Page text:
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You are here: myPetSmart.com > Pet Care Library > Ask An Expert > Answered Questions > I Have A Male Betta Fish That I Recently Added To My Mollie

I have a male betta fish that i recently added to my mollie tank and i was wond...

blueeyez22

Question: 
I have a male betta fish that i recently added to my mollie tank and i was wondering what would be suitable tankmates for this tank??? he seems to be very calm with the mollies(i have 3 young mollies) and they are in a 1 gallon tank. do i need to invest in a larger tank before i get more them more tankmates and is it true that when i do buy more tankmates i need to quarintin them for 4 weeks before i add them to my community tank?
Answer: 

Your male betta will thrive living on his own, or as the only male of the species in a peaceful community aquarium with smaller fish.

A one-gallon aquarium is very small, and only will hold a few fish. The general rule is one inch of fish body length per gallon of water. So a one-gallon aquarium could theoretically only hold one fish that is 1" long. However, several small fish would do okay in that tank, such as your betta and a few mollies. The problem with mollies, platys, and guppies is that they breed readily, and if producing babies they will soon overcrowd the tank. A good mix for a one-gallon aquarium would be one betta, and 3 small schooling fish such as zebra danios or white cloud minnows, and one otocinclus (algae eater). A few live plants and a mystery snail could also be added. If your mollies are all the same gender, you will probably be okay with them, but if not they will breed, and then you are going to need a bigger tank. That is part of the fun of fish keeping, however, as one tank often grows into keeping two or more - usually subsequently bigger ones!

When adding fish to an aquarium, the fish need to be added a few at a time at the beginning. It takes about 4-6 weeks to develop enough beneficial bacteria in an aquarium to break down the fish wastes. New aquariums go through a cycling process where beneficial bacteria "bloom", making the water cloudy. The filtration system will ultimately trap the bacteria, and clear the water. The bacteria will continue to grow in the filter, turning it into a bio-filter. The beneficial bacteria are an important part of maintaining a healthy aquarium. Adding too many fish before the bacteria can build up can be harmful to the fish, and is known as "New Tank Syndrome". Be sure to test the water quality frequently. It is easy to do using a water test strips.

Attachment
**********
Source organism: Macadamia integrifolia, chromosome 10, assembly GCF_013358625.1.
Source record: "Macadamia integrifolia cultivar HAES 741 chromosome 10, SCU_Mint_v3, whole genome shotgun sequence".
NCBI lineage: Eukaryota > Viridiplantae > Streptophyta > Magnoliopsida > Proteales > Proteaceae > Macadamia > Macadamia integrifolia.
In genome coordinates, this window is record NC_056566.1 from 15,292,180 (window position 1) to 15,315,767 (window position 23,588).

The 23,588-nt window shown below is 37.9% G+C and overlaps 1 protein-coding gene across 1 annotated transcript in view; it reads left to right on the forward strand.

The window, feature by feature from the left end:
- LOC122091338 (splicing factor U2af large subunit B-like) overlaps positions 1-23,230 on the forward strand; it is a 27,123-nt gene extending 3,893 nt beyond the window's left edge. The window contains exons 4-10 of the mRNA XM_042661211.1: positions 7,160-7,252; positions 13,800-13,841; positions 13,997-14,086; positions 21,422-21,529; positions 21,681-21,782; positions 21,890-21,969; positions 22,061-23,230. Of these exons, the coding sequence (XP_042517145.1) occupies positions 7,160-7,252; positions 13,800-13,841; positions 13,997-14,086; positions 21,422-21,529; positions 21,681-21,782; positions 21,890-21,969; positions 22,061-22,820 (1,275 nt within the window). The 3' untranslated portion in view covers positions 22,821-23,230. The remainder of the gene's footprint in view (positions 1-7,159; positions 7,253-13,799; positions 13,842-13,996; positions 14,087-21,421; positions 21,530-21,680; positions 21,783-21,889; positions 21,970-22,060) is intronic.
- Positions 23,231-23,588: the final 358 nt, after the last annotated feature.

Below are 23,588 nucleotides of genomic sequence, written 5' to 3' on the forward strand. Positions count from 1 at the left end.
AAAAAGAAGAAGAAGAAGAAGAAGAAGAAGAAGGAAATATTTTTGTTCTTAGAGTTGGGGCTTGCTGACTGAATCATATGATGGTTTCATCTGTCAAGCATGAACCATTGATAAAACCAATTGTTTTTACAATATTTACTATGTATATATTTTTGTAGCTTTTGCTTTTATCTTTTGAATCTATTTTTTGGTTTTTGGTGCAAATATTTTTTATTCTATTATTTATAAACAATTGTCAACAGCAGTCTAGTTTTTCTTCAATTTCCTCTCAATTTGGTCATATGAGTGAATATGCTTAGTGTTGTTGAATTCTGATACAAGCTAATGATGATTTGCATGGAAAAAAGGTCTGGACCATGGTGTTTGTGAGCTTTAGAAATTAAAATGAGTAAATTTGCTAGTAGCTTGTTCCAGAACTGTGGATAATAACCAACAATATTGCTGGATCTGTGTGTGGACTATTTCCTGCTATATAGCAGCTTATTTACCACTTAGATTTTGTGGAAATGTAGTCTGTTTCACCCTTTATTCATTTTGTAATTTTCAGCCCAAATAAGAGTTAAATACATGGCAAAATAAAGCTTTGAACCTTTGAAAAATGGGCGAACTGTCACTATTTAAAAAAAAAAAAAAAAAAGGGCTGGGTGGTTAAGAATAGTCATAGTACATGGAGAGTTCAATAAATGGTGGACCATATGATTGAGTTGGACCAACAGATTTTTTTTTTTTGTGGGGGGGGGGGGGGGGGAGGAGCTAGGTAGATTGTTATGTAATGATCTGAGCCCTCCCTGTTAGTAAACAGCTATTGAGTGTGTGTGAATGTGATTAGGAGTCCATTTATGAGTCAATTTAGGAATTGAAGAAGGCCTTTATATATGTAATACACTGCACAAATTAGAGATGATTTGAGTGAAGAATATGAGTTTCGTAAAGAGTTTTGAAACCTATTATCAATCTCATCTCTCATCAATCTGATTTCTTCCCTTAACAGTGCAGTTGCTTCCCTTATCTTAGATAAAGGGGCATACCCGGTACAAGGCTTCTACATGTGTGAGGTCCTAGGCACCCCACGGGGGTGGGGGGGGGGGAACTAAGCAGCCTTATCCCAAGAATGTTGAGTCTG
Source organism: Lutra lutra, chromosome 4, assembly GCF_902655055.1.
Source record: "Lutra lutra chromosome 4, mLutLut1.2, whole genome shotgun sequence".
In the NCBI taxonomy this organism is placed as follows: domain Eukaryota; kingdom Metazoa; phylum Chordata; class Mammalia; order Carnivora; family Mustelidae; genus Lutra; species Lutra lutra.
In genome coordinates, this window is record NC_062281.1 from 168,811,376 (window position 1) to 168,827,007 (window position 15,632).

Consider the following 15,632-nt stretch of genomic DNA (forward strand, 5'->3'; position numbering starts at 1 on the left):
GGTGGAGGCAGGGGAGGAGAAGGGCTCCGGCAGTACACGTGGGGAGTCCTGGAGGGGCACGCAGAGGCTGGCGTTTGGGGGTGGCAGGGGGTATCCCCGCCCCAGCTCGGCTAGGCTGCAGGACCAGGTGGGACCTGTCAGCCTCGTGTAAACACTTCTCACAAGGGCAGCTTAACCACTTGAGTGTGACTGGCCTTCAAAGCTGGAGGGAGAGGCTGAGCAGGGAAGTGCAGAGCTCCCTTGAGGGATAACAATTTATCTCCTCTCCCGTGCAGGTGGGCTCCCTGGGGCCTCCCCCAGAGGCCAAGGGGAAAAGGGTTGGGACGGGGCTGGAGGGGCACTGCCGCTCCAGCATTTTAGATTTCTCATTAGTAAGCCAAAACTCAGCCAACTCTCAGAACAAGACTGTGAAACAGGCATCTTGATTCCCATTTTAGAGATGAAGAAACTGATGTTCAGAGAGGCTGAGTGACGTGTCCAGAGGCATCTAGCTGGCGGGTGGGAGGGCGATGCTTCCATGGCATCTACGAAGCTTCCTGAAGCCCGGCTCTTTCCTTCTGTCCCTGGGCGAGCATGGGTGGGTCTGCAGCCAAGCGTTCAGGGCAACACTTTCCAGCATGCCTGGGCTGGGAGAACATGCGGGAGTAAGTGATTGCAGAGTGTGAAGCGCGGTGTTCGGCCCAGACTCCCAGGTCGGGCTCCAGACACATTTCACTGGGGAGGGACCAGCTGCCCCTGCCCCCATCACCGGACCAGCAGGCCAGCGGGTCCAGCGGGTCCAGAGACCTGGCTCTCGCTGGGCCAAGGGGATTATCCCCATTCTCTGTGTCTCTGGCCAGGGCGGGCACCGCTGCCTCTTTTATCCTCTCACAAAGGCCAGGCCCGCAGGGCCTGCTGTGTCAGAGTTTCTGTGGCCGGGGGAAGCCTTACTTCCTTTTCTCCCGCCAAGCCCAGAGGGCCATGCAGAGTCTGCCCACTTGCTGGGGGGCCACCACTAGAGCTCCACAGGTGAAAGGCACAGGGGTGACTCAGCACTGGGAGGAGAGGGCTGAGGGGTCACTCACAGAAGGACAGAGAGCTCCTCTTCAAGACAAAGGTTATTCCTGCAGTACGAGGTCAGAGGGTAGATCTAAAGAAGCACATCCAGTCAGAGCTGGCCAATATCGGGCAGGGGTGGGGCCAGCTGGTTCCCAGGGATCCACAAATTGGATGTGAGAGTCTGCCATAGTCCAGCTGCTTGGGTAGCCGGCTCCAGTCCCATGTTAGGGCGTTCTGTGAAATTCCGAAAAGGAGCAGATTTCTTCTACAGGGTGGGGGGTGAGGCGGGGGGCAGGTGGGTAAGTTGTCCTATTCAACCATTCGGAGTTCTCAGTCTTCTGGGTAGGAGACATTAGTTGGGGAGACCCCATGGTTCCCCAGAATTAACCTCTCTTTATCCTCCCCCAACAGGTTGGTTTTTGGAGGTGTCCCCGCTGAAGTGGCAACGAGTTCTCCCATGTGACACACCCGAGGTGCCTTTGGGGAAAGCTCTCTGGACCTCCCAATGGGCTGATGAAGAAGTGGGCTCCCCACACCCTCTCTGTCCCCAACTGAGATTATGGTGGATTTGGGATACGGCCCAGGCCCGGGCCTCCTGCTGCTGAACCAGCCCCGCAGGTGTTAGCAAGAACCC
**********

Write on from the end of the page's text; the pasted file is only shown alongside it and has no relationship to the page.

It is always best to quarantine any new fish before adding it to an existing aquarium. This can be done by using a small aquarium with a filter. The filter will not be biologically active if the aquarium is not running constantly, so it will really be for aeration, and you will need to do frequent water tests to check the ammonia level. Ammonia test strips are available at PetSmart. Also, PetSmart offers free water testing. Bring in a container of your aquarium water and the PetSmart associates will test it for you to see the levels of ammonia, nitrite, nitrate, pH, hardness and alkalinity in the water. You can also pick up free guides on fish diseases and on aquarium water quality. If the ammonia level is increasing, perform a partial water change to lower it. After a period of 2-4 weeks, if the new fish in the quarantine tank are active and eating with no signs of disease, then they can be introduced into your aquarium.

Comments

23 Jan 2011 5:36 pm

BeavisMom62 said:

Although there are exceptions to the rule, I would never keep a betta with other fish. The only exceptions are otos, african dwarf frogs and bristlenose plecos. And even then you can never be sure. And I would never keep ANY fish in a one gal tank. Its horribly cruel. And being that small, you are just asking for aggression problems overstocking your tank like that. Using the 1" per gal rule, even a betta is 2" or larger. Too small. I would get a 5 gal tank for your betta and maybe a 25 gal for the mollies so that you can add some other fish in appropriate numbers, as many of those types of fish are schooling fish, preferring to be kept with at least six of their own kind.

And quarantine is a definite necessity. Ive heard it said that there are people who always QT and people who've gotten lucky. But eventually luck runs out. I've learned that the hard way. Always have a QT tank.

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